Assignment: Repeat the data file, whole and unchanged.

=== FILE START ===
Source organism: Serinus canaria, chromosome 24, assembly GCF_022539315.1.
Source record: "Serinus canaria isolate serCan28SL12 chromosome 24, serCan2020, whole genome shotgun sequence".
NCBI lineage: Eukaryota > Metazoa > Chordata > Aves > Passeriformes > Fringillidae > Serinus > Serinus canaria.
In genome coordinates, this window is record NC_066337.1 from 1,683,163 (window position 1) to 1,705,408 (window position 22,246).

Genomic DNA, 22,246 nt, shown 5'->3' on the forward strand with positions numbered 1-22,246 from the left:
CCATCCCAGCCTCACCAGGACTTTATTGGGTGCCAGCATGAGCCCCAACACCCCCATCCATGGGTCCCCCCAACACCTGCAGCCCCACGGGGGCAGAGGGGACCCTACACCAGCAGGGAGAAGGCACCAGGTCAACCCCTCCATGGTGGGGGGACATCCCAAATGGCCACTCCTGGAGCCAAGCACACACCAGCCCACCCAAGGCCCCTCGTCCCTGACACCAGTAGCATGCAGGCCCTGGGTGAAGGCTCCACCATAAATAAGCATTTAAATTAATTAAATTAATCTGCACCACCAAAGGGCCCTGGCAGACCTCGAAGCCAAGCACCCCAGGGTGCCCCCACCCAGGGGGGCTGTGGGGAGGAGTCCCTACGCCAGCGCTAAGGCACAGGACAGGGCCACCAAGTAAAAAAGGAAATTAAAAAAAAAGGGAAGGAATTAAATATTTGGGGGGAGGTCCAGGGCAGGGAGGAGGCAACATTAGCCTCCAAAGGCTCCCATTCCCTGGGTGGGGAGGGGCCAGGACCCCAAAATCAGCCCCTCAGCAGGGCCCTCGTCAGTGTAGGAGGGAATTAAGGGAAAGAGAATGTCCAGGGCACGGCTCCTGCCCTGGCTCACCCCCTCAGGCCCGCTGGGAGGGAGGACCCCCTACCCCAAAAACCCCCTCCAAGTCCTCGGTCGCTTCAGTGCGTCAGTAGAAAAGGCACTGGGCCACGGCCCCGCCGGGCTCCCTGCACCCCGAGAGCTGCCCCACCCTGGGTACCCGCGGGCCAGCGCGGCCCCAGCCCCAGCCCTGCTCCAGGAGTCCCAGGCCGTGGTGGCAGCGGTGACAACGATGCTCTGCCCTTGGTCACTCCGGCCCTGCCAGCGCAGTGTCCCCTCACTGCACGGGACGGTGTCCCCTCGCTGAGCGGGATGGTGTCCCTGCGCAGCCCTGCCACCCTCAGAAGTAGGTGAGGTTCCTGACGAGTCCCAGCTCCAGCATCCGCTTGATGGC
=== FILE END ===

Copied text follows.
Source organism: Serinus canaria, chromosome 24, assembly GCF_022539315.1.
Source record: "Serinus canaria isolate serCan28SL12 chromosome 24, serCan2020, whole genome shotgun sequence".
NCBI lineage: Eukaryota > Metazoa > Chordata > Aves > Passeriformes > Fringillidae > Serinus > Serinus canaria.
In genome coordinates, this window is record NC_066337.1 from 1,683,163 (window position 1) to 1,705,408 (window position 22,246).

Genomic DNA, 22,246 nt, shown 5'->3' on the forward strand with positions numbered 1-22,246 from the left:
CCATCCCAGCCTCACCAGGACTTTATTGGGTGCCAGCATGAGCCCCAACACCCCCATCCATGGGTCCCCCCAACACCTGCAGCCCCACGGGGGCAGAGGGGACCCTACACCAGCAGGGAGAAGGCACCAGGTCAACCCCTCCATGGTGGGGGGACATCCCAAATGGCCACTCCTGGAGCCAAGCACACACCAGCCCACCCAAGGCCCCTCGTCCCTGACACCAGTAGCATGCAGGCCCTGGGTGAAGGCTCCACCATAAATAAGCATTTAAATTAATTAAATTAATCTGCACCACCAAAGGGCCCTGGCAGACCTCGAAGCCAAGCACCCCAGGGTGCCCCCACCCAGGGGGGCTGTGGGGAGGAGTCCCTACGCCAGCGCTAAGGCACAGGACAGGGCCACCAAGTAAAAAAGGAAATTAAAAAAAAAGGGAAGGAATTAAATATTTGGGGGGAGGTCCAGGGCAGGGAGGAGGCAACATTAGCCTCCAAAGGCTCCCATTCCCTGGGTGGGGAGGGGCCAGGACCCCAAAATCAGCCCCTCAGCAGGGCCCTCGTCAGTGTAGGAGGGAATTAAGGGAAAGAGAATGTCCAGGGCACGGCTCCTGCCCTGGCTCACCCCCTCAGGCCCGCTGGGAGGGAGGACCCCCTACCCCAAAAACCCCCTCCAAGTCCTCGGTCGCTTCAGTGCGTCAGTAGAAAAGGCACTGGGCCACGGCCCCGCCGGGCTCCCTGCACCCCGAGAGCTGCCCCACCCTGGGTACCCGCGGGCCAGCGCGGCCCCAGCCCCAGCCCTGCTCCAGGAGTCCCAGGCCGTGGTGGCAGCGGTGACAACGATGCTCTGCCCTTGGTCACTCCGGCCCTGCCAGCGCAGTGTCCCCTCACTGCACGGGACGGTGTCCCCTCGCTGAGCGGGATGGTGTCCCTGCGCAGCCCTGCCACCCTCAGAAGTAGGTGAGGTTCCTGACGAGTCCCAGCTCCAGCATCCGCTTGATGGC